A dose of wonder from DC’s museums

Have you been following the tag #5womenartists on social media? The National Museum of Women in the Arts has been running a challenge over instagram et al. to raise awareness of female artists during the month of March, and there have been a lot of neat posts from other museums as well as individuals (including artists themselves). I recommend checking it out if you have time.

When I was in DC at the end of last month for Museums Advocacy Day, I had a little free time, and naturally used it to tour museums (and the Library of Congress, because  librarian’s daughter).

Renwick Gallery (of the Smithsonian American Art Museum): Wonder exhibition review

The Wonder exhibit was a piece of colorful communal paradise on a rainy Sunday. Though I was operating on about four hours of sleep, I was completely enthralled with the show and went through it about 1.5 times because there were several installations I needed to spend just a bit more time with.

Each gallery in the recently restored Renwick was home to one installation, and my favorite thing about this tactic was how thoroughly it changed your experience of the museum from room to room. Patrick Dougherty’s Shindig Stickwork installation made for a mischievous, rambunctious audience experience, as people ducked in and around the swirling stick sculptures, peeking through windows and twirling between them in much the same kind of movement as the twigs themselves. Janet Echelman’s tsunami-inspired net sculpture and its corresponding rug was a much quieter experience, encouraging people to linger as the lights and shadows shifted, to lie down on the floor and just observe. Gabriel Dawe’s Plexus A1 was especially effective in its brilliance against the gray rain hitting the windows behind it; I did pity the guard stationed there who had to keep warning people not to get too close, because that rainbow of thread was as appealing a spider’s web as I’ve ever seen. It was hard to believe it wasn’t itself glowing, just excellent lighting. I admit I was less enthralled than many of the people I saw that day with the room entirely decorated with dead insects, and the sculpture out of tires, while texturally appealing, smelled distinctly of burned rubber and I couldn’t figure out if I was looking at a post-industrial dragon hide or a rejected piece of scenery from Mad Max: Fury Road. That said, the sheer variety of installations on view meant there was something for everyone.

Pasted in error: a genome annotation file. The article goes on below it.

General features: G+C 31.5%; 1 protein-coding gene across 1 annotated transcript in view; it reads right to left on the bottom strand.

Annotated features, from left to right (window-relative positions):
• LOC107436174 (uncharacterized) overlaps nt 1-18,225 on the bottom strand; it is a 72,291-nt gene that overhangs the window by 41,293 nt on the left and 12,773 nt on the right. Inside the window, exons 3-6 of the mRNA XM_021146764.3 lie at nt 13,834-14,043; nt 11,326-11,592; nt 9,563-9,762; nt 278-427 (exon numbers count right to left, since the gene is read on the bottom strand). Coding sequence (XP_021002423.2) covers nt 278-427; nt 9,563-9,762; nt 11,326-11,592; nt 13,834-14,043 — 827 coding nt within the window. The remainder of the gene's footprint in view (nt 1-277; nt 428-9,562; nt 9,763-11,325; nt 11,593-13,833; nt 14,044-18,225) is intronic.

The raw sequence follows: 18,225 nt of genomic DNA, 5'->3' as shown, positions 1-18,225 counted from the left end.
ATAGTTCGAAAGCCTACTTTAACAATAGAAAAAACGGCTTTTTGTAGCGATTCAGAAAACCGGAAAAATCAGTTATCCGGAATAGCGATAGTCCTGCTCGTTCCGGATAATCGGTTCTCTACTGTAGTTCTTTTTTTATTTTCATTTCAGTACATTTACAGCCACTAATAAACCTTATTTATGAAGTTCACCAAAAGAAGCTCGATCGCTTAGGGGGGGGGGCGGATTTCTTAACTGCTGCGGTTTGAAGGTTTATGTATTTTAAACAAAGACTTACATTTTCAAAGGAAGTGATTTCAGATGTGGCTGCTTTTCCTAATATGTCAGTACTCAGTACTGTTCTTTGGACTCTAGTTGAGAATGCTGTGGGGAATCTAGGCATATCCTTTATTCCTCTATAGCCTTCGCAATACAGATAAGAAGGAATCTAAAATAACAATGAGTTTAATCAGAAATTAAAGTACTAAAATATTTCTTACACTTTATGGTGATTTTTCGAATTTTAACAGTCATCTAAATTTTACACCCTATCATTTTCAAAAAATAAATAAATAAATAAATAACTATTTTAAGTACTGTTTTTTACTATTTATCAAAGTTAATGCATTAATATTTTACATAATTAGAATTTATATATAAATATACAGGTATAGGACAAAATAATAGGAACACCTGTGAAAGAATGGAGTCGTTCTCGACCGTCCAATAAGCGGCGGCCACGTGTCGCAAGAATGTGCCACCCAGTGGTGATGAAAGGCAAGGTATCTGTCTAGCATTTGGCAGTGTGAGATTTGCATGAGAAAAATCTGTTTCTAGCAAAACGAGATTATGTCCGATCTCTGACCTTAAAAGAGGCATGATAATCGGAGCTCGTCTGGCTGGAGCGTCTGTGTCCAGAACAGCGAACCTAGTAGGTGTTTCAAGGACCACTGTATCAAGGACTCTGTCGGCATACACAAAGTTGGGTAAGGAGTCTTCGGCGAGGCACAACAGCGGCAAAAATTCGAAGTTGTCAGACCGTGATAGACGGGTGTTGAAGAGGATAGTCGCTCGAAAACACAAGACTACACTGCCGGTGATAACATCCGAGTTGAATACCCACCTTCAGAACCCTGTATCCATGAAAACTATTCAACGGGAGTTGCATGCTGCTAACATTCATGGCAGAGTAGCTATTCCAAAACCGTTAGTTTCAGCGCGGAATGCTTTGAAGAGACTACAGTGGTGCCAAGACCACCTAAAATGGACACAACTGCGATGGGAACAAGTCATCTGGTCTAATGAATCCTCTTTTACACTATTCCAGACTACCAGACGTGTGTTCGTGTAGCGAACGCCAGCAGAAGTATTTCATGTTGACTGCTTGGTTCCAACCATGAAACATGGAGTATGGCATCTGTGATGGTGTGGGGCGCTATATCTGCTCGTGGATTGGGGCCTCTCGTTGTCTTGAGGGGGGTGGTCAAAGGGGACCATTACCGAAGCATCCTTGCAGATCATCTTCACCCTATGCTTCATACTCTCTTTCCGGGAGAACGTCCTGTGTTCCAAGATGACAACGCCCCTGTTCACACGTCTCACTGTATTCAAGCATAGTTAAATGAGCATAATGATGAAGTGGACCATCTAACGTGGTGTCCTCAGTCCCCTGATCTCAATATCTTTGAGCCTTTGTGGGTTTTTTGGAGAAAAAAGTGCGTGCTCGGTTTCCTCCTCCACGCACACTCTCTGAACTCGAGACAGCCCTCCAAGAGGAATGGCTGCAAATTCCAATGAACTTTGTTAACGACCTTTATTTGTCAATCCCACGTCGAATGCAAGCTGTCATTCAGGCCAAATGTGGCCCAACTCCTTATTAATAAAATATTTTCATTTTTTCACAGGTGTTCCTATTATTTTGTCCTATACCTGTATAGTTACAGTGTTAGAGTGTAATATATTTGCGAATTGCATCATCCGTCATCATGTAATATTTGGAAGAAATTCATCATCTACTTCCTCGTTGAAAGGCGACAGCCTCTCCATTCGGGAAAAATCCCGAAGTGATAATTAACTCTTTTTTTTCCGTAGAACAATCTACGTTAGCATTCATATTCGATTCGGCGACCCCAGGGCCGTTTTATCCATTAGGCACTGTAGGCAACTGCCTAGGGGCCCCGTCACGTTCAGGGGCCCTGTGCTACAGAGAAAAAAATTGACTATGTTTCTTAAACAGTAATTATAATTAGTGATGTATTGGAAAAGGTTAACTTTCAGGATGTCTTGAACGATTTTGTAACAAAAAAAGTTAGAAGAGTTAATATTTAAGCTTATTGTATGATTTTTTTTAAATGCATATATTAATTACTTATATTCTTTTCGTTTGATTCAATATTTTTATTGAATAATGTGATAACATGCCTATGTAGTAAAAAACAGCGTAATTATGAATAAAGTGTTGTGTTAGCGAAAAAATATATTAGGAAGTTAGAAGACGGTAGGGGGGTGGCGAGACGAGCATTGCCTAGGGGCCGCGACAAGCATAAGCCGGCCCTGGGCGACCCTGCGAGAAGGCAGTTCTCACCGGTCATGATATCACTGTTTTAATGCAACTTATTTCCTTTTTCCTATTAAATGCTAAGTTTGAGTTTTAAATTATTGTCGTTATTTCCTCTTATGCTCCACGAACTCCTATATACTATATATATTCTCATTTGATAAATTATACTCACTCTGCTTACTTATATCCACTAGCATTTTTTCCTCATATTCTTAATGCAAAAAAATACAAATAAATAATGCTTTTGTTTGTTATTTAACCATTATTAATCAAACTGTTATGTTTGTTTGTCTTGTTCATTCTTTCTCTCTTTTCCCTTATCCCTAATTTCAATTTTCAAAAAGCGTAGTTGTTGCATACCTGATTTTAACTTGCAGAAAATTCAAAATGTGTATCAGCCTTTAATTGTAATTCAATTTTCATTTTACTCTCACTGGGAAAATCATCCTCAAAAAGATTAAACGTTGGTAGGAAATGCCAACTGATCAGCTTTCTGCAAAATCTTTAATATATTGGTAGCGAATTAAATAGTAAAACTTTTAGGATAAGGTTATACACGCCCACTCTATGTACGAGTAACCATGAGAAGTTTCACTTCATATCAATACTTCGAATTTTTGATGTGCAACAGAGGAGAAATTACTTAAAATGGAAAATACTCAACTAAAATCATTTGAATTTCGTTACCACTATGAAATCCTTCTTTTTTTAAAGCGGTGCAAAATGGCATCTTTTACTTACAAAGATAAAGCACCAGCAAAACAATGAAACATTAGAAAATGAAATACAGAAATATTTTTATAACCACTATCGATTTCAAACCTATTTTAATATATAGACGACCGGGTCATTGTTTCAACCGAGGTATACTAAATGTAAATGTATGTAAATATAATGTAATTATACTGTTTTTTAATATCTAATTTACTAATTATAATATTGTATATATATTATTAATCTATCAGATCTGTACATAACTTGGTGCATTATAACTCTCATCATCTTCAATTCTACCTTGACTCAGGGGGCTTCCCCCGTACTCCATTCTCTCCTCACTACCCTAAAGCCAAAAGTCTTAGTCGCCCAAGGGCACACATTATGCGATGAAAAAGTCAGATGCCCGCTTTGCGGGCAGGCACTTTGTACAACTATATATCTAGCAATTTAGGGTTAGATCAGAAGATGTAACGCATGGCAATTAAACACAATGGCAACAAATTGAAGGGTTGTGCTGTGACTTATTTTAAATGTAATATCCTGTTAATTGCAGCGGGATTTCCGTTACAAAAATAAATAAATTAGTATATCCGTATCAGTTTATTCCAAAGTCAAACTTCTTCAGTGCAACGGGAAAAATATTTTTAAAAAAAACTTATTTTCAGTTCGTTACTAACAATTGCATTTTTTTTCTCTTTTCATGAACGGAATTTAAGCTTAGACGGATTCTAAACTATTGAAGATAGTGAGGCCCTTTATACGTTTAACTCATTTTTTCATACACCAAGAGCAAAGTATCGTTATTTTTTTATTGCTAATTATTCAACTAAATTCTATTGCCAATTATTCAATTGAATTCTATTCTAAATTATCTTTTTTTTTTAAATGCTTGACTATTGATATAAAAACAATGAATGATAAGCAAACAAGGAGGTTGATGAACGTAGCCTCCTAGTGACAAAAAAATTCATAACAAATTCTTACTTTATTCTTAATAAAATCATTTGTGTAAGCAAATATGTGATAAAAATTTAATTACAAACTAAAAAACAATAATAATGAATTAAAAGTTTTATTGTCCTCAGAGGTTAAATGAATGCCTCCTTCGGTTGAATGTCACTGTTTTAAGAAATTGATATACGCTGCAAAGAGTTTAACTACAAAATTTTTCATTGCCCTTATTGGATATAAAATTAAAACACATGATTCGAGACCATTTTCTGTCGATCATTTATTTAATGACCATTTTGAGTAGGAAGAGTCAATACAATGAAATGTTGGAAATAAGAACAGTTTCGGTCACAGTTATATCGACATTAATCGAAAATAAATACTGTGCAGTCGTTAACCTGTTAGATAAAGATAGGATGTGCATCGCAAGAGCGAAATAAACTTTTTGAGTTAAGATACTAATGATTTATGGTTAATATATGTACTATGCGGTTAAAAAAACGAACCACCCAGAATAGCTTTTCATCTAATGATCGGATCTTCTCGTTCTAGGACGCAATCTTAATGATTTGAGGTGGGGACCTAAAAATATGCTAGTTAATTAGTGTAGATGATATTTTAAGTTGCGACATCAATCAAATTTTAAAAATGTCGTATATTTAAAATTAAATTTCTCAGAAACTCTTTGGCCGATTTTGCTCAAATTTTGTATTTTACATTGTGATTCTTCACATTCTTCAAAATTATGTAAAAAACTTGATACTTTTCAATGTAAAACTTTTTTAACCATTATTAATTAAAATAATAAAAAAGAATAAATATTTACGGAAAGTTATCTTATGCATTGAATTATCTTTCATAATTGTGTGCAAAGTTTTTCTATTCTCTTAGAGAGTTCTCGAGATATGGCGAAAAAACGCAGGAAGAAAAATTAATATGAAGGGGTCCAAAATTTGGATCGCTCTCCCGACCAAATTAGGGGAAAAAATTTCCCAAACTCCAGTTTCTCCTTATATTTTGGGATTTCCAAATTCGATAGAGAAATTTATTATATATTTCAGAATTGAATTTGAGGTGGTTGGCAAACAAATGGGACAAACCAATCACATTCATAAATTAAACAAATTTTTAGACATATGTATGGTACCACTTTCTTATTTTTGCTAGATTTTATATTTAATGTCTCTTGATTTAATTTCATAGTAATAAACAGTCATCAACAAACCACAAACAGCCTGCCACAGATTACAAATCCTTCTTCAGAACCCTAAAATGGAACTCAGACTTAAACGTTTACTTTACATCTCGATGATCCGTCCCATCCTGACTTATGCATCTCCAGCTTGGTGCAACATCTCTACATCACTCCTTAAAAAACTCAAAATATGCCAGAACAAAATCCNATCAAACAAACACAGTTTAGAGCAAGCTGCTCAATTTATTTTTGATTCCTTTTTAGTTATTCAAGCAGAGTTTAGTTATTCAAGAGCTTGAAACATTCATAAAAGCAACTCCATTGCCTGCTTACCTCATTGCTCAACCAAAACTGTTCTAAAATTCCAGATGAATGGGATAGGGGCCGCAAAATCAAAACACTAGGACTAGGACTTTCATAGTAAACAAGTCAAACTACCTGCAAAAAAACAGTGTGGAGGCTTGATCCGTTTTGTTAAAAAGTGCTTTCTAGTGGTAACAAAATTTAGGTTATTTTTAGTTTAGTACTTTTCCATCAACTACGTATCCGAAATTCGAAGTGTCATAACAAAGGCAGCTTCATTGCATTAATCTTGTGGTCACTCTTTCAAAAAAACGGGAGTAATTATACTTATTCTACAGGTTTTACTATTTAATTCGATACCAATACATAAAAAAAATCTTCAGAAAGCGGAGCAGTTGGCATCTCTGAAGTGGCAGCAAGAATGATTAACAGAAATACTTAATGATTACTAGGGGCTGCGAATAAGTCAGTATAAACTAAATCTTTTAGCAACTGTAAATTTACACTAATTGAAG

I also found myself taking pictures of a bunch of the labels; not something I usually do unless I’m trying to remember an artist’s name, but the interpretation panels generally and the ‘wonder’ themed quotes they picked were exceptional. I love the idea of defining wonder as ‘a suprise of the soul.’

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National Museum of Women in the Arts review

Firstly, major kudos to the visitor services team. The woman on duty at the front desk actually left her post to give me an extra suggestion and a gallery activity to take along, when I was partway into the galleries. Big points for being helpful and friendly! Said gallery activity was pretty interesting, too; I regretted that I was on my own and had no one with whom to discuss the questions posed for the various highlighted objects.

I had no idea this museum was as big as it is; I did a shamefully poor job on the top floor as I needed to catch my plane back to Boston. I will definitely need to go back. There were works by artists I recognized, and of course dozens upon dozens of works and artists that were new to me. It was a very good day for learning things, and for appreciating the breadth of the collection, from painting to photography to reinterpretations of materials and techniques in craft and design. The Pathmakers exhibit was much more interesting than I expected, in fact (though as with many design shows I found myself wondering for some pieces about where the function had gotten lost along the way to the form).